• WordNet 3.6
    • n circlet decorated metal band worn around the head
    • n circlet a small circle
    • ***
Webster's Revised Unabridged Dictionary
    • Circlet A circular piece of wood put under a dish at table.
    • Circlet A little circle; esp., an ornament for the person, having the form of a circle; that which encircles, as a ring, a bracelet, or a headband. "Her fair locks in circlet be enrolled."
    • Circlet A round body; an orb. "Fairest of stars . . . that crown'st the smiling morn
      With thy bright circlet ."
    • ***
Century Dictionary and Cyclopedia
    • n circlet A little circle; a ring-shaped ornament or article of dress, especially for the head; a chaplet; a head-band.
    • n circlet An orb or a disk-shaped body.
    • n circlet A circular piece of wood put under a dish at table.
    • ***


In literature:

But how is it that you wear the golden hair and the jewelled circlet of a Holy Thern?
"The Gods of Mars" by Edgar Rice Burroughs
She kissed the little gold circlet and laid it beside him.
"The Bondwoman" by Marah Ellis Ryan
It is situated on the easternmost of the fine circlet of hills that incloses the valley of the Powow.
"Whittier-land" by Samuel T. Pickard
But I have a circlet of diamonds which can enclose all living creatures.
"The Chinese Fairy Book" by Various
Now her head, with the gold circlet about the brows, pressed hard against his chin.
"The Pirate Woman" by Aylward Edward Dingle
He was not satisfied with having a circlet of gold about his head.
"The Ghosts" by Robert G. Ingersoll
The rudely shaped bodies are covered with indented circlets or with short incised lines.
"Ancient art of the province of Chiriqui, Colombia" by William Henry Holmes
He wore large brass ear circlets and bracelets of copper.
"Gold" by Stewart White
It had no delicate amber stem nor circlet of filigree gold.
""And they thought we wouldn't fight"" by Floyd Gibbons
I moved towards the window and, ostensibly catching the light upon the facets of the matchless stone, peeped into the circlet.
"The House by the Lock" by C. N. Williamson
Many adventures he had, and he won a circlet of gold as the victor in a tournament.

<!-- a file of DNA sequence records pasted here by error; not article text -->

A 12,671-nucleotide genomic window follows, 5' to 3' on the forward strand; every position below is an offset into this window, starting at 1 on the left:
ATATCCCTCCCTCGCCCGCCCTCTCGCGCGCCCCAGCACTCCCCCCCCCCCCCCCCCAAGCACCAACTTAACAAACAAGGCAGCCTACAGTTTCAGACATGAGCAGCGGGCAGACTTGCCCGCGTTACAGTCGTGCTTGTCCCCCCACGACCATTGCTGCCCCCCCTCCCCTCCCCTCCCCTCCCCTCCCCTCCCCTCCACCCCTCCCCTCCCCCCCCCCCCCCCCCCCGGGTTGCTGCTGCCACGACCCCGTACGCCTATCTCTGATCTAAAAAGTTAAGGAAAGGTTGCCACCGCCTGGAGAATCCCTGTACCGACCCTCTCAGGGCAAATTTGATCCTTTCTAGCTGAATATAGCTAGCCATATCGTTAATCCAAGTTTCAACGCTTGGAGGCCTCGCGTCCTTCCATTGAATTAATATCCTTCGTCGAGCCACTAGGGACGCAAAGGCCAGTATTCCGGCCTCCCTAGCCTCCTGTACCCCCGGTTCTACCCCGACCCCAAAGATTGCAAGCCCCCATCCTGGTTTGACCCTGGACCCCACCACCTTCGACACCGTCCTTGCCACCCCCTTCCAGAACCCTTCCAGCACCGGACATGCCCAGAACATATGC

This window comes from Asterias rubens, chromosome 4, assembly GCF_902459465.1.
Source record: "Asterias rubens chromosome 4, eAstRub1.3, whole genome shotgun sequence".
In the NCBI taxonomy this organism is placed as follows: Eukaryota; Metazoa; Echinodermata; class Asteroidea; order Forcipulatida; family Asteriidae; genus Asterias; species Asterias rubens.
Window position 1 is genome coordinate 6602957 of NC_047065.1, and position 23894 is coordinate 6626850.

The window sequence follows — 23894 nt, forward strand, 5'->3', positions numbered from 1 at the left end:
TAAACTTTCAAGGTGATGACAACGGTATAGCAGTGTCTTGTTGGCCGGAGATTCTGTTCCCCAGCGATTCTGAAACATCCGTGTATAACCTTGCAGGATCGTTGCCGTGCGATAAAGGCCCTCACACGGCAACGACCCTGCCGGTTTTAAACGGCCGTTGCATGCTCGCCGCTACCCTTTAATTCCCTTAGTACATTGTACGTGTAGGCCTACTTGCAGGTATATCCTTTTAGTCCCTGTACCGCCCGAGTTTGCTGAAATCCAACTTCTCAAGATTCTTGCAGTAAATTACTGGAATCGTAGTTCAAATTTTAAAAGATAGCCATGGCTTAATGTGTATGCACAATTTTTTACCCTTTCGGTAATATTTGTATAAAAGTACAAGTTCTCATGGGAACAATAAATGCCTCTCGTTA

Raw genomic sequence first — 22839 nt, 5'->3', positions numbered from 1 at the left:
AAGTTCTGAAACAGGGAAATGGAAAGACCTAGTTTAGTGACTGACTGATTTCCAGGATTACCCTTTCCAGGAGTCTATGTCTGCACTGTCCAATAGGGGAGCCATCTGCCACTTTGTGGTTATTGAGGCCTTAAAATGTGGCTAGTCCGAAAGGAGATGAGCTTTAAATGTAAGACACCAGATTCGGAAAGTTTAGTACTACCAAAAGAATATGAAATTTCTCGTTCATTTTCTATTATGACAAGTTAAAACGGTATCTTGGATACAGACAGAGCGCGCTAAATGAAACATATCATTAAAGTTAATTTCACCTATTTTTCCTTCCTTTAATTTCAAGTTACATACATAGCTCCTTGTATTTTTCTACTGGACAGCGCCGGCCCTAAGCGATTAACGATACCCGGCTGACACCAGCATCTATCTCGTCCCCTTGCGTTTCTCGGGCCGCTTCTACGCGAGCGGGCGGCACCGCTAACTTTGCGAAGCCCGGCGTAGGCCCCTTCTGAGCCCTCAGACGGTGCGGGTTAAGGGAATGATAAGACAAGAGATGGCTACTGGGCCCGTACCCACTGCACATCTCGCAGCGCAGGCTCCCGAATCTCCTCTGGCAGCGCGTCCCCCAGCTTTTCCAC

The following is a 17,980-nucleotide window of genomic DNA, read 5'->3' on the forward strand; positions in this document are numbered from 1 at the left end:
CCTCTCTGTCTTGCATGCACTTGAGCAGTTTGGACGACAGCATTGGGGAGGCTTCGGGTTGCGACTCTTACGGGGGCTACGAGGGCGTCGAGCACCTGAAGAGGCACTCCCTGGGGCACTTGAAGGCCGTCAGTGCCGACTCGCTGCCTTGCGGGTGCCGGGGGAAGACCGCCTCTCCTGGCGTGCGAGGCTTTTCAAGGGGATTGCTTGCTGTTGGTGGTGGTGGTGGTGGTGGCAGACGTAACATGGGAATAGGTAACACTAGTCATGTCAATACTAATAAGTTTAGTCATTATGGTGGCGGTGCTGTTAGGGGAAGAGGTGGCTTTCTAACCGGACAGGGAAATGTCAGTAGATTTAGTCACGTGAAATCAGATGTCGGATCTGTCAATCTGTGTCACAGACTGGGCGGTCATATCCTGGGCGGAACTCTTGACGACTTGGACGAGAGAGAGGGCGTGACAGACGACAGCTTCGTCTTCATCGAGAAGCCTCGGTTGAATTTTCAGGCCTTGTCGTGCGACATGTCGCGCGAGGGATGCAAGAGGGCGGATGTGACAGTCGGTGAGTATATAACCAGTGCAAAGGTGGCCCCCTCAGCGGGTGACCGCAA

"Historic Tales, Vol. XIII (of 15)" by Charles Morris
Proudly she sat upon her high seat, the golden circlet on her dark hair.
"A Struggle for Rome, v. 1" by Felix Dahn
Q. Edburga, circlet round head, brooch on her breast, holds drapery in right hand.
"Bell's Cathedrals: The Cathedral Church of Wells" by Percy Dearmer
At times, bracelets were merely circlets of gold.
"Greek Women" by Mitchell Carroll
For a circlet of gold!
"A Struggle for Rome, Vol. 2 (of 3)" by Felix Dahn
This is sometimes worn with gold circlets to lessen the sense of subjection.
"Oriental Women" by Edward Bagby Pollard
Thin veils were attached to jeweled circlets.
"The Golden Amazons of Venus" by John Murray Reynolds
Her breast-plates and the circlet about her temples were adorned with gems.
"Red Nails" by Robert E. Howard
It is of the ducal form with greater and lesser trefoil leaves alternately, instead of the usual circlet.
"The Children of Westminster Abbey" by Rose G. Kingsley
Here a liripipe is extravagantly long; here a gold circlet decorates curled locks with matchless taste.
"English Costume" by Dion Clayton Calthrop

In poetry:

And about the maiden rapture
Still the ruddy ripples play'd,
Ebbing round in startled circlets
When her arms began to wade;
"Daphne" by George Meredith
I am seeking for my ring.
It has fallen in the bushes Where the golden-hearted thrushes
Used to sing.
Men dig and plant. The earth is tossed — Yet my lost circlet none have crossed.
"The Quest" by Laura Benet
The favourite tree of beauty's queen,
Behold the myrtle's modest green,
The virgin of the grove!
Soft from the circlet of her star,
The tender turtles draw the car
Of Venus and of Love.
"Ode to Women" by John Logan
Strike it as the ages crush
Towers! for while a shape is seen
I am rivalled. Quench its blush,
Devil! But it crowns me Queen,
Red of heat, as none before,
White of heat, the circlet wore.
"The Song Of Theodolinda" by George Meredith
Many a lovely dream I've given,
And many a song divine;
But never! — oh never — that gift of heaven
Shall mortals temples twine —
Hope and love in the circlet glow!
'Tis all too bright for a world of woe —
"Fancy and the Poet" by Susanna Strickland Moodie
And when they reached
Caerleon, ere they past to lodging, she,
Taking his hand, `O the strong hand,' she said,
`See! look at mine! but wilt thou fight for me,
And win me this fine circlet, Pelleas,
That I may love thee?'
"Pelleas And Ettarre" by Alfred Lord Tennyson